We consider the classical category of sets \catSet; in its arrows-reversed version, \catSet^R, the morphisms from set A to set B are the mappings from B to A. Similarly, we have the category of topological spaces \catTop and its arrows-reversed version \catTop^R in which morphisms from topological space (X, \tau) to topological space (Y, \sigma) are the continuous mappings from(Y, \sigma) to(X, \tau).

For a given set A, object of \catSet^R, we can ask if we can find a free object (X, \tau) in category \catTop^R following the forgetful functor \mathcal F^{RR} from \catTop^R to \catSet^R. This mens finding a topological space (X, \tau) and a \catSet^R-morphism \alpha: A \to \mathcal F^{RR}((X, \tau)) = X such that for any topological space (Y, \sigma) and any \catSet^R-morphism \alpha': A \to \mathcal F^{RR}((Y, \sigma)) = Y, there exists a unique \catTop^R-morphism \gamma: (X, \tau) \to (Y, \sigma) such that (as \catSet^R-morphisms) \alpha' = \gamma \circ \alpha.

Factoring in the arrows-reversals, this means that we wish to find a topological space (X, \tau) and a mapping \alpha: X \to A such that for any topological space (Y, \sigma) and any mapping \alpha': Y \to A, there exists a unique continuous mapping \gamma: (Y, \sigma) \to (X, \tau) such that (as mappings) \alpha' = \alpha \circ \gamma.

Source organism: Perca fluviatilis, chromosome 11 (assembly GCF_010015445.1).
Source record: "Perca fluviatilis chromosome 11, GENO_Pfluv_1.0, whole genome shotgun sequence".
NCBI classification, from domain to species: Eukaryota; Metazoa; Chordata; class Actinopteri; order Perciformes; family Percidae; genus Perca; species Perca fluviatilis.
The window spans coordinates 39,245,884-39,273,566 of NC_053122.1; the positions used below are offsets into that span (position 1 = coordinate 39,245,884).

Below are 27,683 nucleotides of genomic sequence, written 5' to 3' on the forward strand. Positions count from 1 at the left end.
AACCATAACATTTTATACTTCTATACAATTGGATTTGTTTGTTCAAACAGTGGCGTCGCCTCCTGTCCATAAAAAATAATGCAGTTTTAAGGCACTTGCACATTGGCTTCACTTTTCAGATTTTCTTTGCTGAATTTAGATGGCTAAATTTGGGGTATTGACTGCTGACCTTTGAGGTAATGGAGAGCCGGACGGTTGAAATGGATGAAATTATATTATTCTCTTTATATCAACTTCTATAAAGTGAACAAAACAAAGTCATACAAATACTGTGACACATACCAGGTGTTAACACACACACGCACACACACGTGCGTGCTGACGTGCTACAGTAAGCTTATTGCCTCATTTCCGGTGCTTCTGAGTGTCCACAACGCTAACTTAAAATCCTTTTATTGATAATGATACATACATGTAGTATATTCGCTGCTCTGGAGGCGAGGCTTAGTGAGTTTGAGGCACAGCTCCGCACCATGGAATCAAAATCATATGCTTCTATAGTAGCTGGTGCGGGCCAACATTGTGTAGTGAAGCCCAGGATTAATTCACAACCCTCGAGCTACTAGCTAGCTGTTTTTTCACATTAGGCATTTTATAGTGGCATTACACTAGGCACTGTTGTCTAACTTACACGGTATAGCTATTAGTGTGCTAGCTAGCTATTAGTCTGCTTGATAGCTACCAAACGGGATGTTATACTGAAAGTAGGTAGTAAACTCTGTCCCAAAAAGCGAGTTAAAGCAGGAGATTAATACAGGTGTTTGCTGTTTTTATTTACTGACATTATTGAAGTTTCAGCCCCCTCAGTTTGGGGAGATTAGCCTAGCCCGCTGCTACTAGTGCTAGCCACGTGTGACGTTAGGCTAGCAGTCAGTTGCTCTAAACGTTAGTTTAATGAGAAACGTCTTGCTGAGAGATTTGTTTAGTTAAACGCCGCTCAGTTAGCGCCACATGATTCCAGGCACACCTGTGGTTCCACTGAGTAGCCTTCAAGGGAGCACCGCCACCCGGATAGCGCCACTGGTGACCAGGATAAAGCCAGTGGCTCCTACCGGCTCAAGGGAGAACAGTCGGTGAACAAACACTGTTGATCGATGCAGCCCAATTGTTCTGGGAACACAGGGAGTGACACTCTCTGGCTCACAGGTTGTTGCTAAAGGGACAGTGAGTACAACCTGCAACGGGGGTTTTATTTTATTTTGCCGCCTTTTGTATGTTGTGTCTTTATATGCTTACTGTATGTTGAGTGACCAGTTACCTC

We propose that the topological space (A, \tau_I) with \tau_I the indiscrete topology on A, together with the mapping \alpha = \Id_A, is a free object on A following the functor \mathcal F^{RR}.


Let (Y, \sigma) be a topological space and \alpha' a mapping Y \to A. If \gamma is to be a continuous mapping (Y, \sigma) \to (A, \tau_I) such that \alpha' = \alpha \circ \gamma, it must be a mapping Y \to A such that \alpha' = \Id_A \circ \gamma = \gamma; that is, we must have \gamma = \alpha'. This \gamma is indeed continuous, since \tau_I is the indiscrete topology. Hence it is the unique continuous mapping (Y, \sigma) \to (A, \tau_I) such that \alpha' = \alpha \circ \gamma.

Thus we have shown that A with the indiscrete topology, together with the identity mapping on A, is a free topological space following the arrows-reverse categorical definition of free objects.